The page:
An ultrasound imaging system incorporating the invention enables a user to select a pre-set anatomical view from a 3-D data set. The system includes a transducer which produces an ultrasound beam that acquires a 3-D set of echo signals. A processor enables the system user to be presented with a listing of pre-set anatomical views and is responsive to user selection of one of the pre-set views to control a converter within the system to derive from the 3-D set of echo signals, an image data set which, when displayed, presents the selected pre-set anatomical view. In the preferred embodiment, at least some of the pre-set anatomical views are those that are not otherwise available from the standard transducer imaging positions.
FIG. 1 a is a schematic showing of a long-axis view of an ultrasound image of the heart, indicating the imaging orientations from the apical, parasternal and suprasternal positions.
FIG. 1 b is a schematic showing of a short-axis view of a heart, taken from either the subcostal or parasternal imaging positions.
FIG. 1 c is a schematic showing of a 4-chamber view a heart with the ultrasound transducer positioned at either the subcostal or apical imaging positions.
FIG. 2 a is a face-on view of the pulmonary valve, in its open state.
FIG. 2 b is a face-on view of the aortic valve, in its closed state.
FIG. 2 c is a face-on view of the mitral valve, in its closed state.
FIG. 3 is a block diagram of a an ultrasound imaging system embodying the invention..
FIG. 4 is a logical flow diagram illustrating the operation of a first embodiment of the invention.
FIG. 5 is a logic flow diagram illustrating the operation of a second embodiment of the invention.
Referring to FIG. 3, ultrasound imaging system 10 includes a transducer 12 that emits an ultrasound beam 14 that is scannable through plane 16. Ultrasound beam 14 is scanned within plane 16 in the directions shown by arrows 17. In addition, through appropriate control signals applied to ultrasound transducer 12, plane 16 can be slewed in the directions shown by arrows 18 so as to enable a full 3-D region to be scanned by ultrasound beam 14.
A transmitter 20 outputs signals to a transmit/receive switch 22 which, in turn, feeds transducer 12 with transmit pulses. In response, transducer 12 emits ultrasound pulses along beam path 14 and receives reflections from anatomical features falling along a scan line which defines the center line of beam 14. The reflections are passed by transmit receive switch 22 to a receiver 24 which, in turn, feeds the signals to scan converter 26. There, polar coordinate echo signal values are stored in a buffer memory 25. The echo signals are then converted to rectangular coordinate image values. The resulting rectangular coordinate image is stored either in an image store 28 or in 3-D memory 30, depending upon the mode of operation of ultrasound imaging system 10.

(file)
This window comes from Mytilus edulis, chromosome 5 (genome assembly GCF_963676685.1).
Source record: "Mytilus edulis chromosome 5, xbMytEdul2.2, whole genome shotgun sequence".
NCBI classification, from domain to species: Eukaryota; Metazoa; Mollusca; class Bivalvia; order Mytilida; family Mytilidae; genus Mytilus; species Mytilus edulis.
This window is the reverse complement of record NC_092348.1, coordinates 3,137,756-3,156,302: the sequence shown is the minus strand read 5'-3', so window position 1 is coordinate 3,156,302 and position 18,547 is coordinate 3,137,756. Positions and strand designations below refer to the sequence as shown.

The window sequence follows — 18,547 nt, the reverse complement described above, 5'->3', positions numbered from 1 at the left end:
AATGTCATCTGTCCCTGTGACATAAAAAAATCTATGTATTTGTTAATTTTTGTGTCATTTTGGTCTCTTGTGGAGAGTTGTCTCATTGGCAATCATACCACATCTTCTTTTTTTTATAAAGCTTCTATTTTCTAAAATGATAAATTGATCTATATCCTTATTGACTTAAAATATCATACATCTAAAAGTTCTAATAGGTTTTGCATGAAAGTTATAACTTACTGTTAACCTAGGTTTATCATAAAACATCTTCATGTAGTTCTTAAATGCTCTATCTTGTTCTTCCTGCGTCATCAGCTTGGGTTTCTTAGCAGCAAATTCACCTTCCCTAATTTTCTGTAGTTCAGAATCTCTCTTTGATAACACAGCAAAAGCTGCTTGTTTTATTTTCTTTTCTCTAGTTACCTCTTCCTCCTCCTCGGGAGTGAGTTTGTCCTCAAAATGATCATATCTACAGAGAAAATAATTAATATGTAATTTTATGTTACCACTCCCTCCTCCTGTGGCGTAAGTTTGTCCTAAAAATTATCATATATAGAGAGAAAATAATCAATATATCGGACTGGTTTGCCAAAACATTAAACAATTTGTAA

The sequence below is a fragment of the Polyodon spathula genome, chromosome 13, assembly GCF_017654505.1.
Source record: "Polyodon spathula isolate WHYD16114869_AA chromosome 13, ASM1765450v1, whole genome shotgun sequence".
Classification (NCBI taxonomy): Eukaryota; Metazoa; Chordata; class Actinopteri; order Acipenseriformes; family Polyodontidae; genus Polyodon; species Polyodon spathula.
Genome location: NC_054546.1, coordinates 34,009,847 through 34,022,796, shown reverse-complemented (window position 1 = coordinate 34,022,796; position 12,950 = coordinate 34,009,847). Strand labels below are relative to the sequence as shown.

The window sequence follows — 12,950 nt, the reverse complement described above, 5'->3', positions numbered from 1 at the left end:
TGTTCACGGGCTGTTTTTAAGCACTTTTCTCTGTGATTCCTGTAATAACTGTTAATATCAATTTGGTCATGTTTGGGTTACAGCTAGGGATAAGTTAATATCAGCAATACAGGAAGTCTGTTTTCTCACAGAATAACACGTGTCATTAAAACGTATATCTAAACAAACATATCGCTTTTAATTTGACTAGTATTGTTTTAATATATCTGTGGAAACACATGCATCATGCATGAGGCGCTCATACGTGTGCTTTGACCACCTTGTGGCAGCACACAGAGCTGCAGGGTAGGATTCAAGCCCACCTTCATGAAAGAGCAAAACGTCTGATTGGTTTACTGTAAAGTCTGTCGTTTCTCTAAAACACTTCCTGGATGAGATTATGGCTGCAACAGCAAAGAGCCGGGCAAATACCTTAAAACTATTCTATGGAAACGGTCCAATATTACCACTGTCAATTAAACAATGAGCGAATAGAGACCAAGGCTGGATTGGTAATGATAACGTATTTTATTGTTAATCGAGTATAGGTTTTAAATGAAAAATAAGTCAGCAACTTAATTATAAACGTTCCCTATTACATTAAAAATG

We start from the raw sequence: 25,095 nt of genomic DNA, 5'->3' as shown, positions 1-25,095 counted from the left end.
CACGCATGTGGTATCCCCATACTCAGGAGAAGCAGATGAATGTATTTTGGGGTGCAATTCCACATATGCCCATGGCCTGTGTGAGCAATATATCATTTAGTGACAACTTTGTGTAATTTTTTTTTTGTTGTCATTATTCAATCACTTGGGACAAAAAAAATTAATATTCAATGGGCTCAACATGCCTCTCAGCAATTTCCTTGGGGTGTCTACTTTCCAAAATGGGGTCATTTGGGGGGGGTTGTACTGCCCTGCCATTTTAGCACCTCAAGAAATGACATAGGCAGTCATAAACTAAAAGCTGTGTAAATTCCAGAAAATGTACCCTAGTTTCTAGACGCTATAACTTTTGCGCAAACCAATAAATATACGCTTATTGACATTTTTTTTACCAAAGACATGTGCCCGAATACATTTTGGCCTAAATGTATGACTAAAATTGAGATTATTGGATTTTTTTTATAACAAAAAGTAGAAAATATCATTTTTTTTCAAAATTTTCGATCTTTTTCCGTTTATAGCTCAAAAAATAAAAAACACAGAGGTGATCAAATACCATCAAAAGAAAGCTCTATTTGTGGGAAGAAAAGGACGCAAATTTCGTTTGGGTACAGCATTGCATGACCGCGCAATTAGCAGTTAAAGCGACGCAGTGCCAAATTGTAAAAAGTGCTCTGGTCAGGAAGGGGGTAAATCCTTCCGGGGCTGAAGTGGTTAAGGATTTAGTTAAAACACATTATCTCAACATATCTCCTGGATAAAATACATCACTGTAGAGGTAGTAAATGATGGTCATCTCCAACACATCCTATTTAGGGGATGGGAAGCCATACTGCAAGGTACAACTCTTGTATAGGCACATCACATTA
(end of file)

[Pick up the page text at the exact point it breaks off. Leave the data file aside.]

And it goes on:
If it is assumed that ultrasound imaging system 10 is operating in a real time mode, the output from scan converter 26 is passed directly to image store 28. Thereafter, the stored image data is passed from image store 28 to video display 32 for presentation to a viewer. Each of the elements of ultrasound imaging system 10 is controlled by a central processing unit (CPU) 34 which, in turn, utilizes procedures stored in operating memory 36 during its operation. One of the procedures stored in operating memory 36 is a 3-D image pre-set procedure 38 which enables CPU 34 to automatically control the various elements of ultrasound imaging system 10 to display a selected view on video display 32 in accordance with a user input, entered via user interface 40.
Briefly stated, user interface 40 enables a user to select one or more of a plurality of pre-set views that are shown to the user as a listing on video display 32. In response to the user's selection of a listed pre-set view, CPU 34, under control of 3-D view pre-set procedure 38 establishes parameters and conditions within the remaining elements of ultrasound imaging system 10 to automatically enable presentation of the desired pre-set view on video display 32, without further user intervention. User interface 40 also enables the user to simultaneously select plural pre-set views, all of which are automatically derived from an acquired 3-D data set.
To implement this feature of the invention, both transmitter 20 and scan converter 26 are provided with scan tables 42 and 44, respectively, which control their respective elements in accordance with the user's view choice. For example, scan table 42 includes parameters which define a region of interest to be scanned, assuming the positioning of transducer 12 at a position to acquire a 3-D image data set which includes the anatomical feature selected by the user. Accordingly, scan table 42 has a separate set of parameters for control of transmitter 20 for each preset anatomical feature to be imaged.
In similar fashion, scan converter 26 is controlled by scan table 44 in accordance with the user's selected preset view. More specifically, scan table 44 includes, for each pre-set view, a separate set of parameters and control entries to enable scan converter 26 to derive, from an input 3-D data set, a view of the selected anatomical feature.